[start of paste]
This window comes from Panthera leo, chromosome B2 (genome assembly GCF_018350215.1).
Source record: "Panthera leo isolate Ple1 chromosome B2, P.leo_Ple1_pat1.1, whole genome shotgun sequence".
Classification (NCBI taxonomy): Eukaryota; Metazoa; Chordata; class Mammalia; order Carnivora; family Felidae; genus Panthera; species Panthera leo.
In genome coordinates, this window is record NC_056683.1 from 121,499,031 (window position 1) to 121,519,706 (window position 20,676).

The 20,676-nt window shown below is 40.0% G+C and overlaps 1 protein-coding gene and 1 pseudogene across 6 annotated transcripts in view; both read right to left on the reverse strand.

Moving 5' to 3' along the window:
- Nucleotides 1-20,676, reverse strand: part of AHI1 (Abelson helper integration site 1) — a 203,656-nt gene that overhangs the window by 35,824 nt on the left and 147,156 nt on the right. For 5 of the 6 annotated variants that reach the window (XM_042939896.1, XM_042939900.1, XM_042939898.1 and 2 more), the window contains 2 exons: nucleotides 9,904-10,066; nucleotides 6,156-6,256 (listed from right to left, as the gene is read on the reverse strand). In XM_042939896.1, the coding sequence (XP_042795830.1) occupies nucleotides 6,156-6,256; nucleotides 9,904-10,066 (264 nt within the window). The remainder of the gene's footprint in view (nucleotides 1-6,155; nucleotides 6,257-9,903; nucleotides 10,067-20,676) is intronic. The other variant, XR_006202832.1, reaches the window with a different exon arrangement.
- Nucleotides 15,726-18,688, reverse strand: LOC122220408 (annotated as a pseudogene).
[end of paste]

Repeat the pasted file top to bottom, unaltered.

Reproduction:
This window comes from Panthera leo, chromosome B2 (genome assembly GCF_018350215.1).
Source record: "Panthera leo isolate Ple1 chromosome B2, P.leo_Ple1_pat1.1, whole genome shotgun sequence".
Classification (NCBI taxonomy): Eukaryota; Metazoa; Chordata; class Mammalia; order Carnivora; family Felidae; genus Panthera; species Panthera leo.
In genome coordinates, this window is record NC_056683.1 from 121,499,031 (window position 1) to 121,519,706 (window position 20,676).

The 20,676-nt window shown below is 40.0% G+C and overlaps 1 protein-coding gene and 1 pseudogene across 6 annotated transcripts in view; both read right to left on the reverse strand.

Moving 5' to 3' along the window:
- Nucleotides 1-20,676, reverse strand: part of AHI1 (Abelson helper integration site 1) — a 203,656-nt gene that overhangs the window by 35,824 nt on the left and 147,156 nt on the right. For 5 of the 6 annotated variants that reach the window (XM_042939896.1, XM_042939900.1, XM_042939898.1 and 2 more), the window contains 2 exons: nucleotides 9,904-10,066; nucleotides 6,156-6,256 (listed from right to left, as the gene is read on the reverse strand). In XM_042939896.1, the coding sequence (XP_042795830.1) occupies nucleotides 6,156-6,256; nucleotides 9,904-10,066 (264 nt within the window). The remainder of the gene's footprint in view (nucleotides 1-6,155; nucleotides 6,257-9,903; nucleotides 10,067-20,676) is intronic. The other variant, XR_006202832.1, reaches the window with a different exon arrangement.
- Nucleotides 15,726-18,688, reverse strand: LOC122220408 (annotated as a pseudogene).